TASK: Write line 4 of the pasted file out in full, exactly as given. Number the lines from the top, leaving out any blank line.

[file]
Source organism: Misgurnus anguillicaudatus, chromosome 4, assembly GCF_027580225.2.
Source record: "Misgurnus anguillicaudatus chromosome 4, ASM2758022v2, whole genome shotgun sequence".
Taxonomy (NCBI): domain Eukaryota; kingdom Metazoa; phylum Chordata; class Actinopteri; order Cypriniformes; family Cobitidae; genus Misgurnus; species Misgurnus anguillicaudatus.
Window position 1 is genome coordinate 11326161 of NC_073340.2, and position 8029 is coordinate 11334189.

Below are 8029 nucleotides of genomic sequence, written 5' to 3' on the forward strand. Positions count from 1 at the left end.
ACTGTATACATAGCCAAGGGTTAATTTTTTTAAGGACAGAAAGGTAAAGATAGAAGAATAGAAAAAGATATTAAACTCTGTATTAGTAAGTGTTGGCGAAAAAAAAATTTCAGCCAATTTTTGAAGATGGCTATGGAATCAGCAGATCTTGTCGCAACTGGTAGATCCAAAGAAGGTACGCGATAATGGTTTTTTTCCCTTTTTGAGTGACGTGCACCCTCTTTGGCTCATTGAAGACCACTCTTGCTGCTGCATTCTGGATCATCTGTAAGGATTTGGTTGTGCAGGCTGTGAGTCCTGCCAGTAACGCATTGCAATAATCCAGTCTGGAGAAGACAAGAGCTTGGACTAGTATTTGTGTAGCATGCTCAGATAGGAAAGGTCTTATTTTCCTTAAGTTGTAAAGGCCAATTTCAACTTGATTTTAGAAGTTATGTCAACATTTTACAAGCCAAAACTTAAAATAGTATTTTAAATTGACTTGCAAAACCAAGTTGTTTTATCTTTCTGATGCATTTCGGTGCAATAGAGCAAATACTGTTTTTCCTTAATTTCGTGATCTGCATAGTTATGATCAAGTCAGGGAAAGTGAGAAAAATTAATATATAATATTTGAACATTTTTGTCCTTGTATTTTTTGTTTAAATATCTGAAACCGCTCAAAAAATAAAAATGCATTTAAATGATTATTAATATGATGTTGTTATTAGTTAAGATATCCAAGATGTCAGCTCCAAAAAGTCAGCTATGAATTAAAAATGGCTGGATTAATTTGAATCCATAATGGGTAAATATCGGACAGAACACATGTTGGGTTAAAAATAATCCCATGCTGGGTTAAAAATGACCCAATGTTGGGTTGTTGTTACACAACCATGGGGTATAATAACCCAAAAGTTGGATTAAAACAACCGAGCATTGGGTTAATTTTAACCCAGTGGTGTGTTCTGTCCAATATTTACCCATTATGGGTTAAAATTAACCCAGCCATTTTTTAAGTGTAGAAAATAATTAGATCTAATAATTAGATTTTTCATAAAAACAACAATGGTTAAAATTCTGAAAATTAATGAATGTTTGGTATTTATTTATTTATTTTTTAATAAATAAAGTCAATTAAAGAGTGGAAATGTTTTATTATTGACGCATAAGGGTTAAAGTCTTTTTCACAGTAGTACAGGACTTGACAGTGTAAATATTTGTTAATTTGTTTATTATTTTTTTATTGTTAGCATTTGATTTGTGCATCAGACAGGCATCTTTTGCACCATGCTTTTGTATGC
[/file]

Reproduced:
Window position 1 is genome coordinate 11326161 of NC_073340.2, and position 8029 is coordinate 11334189.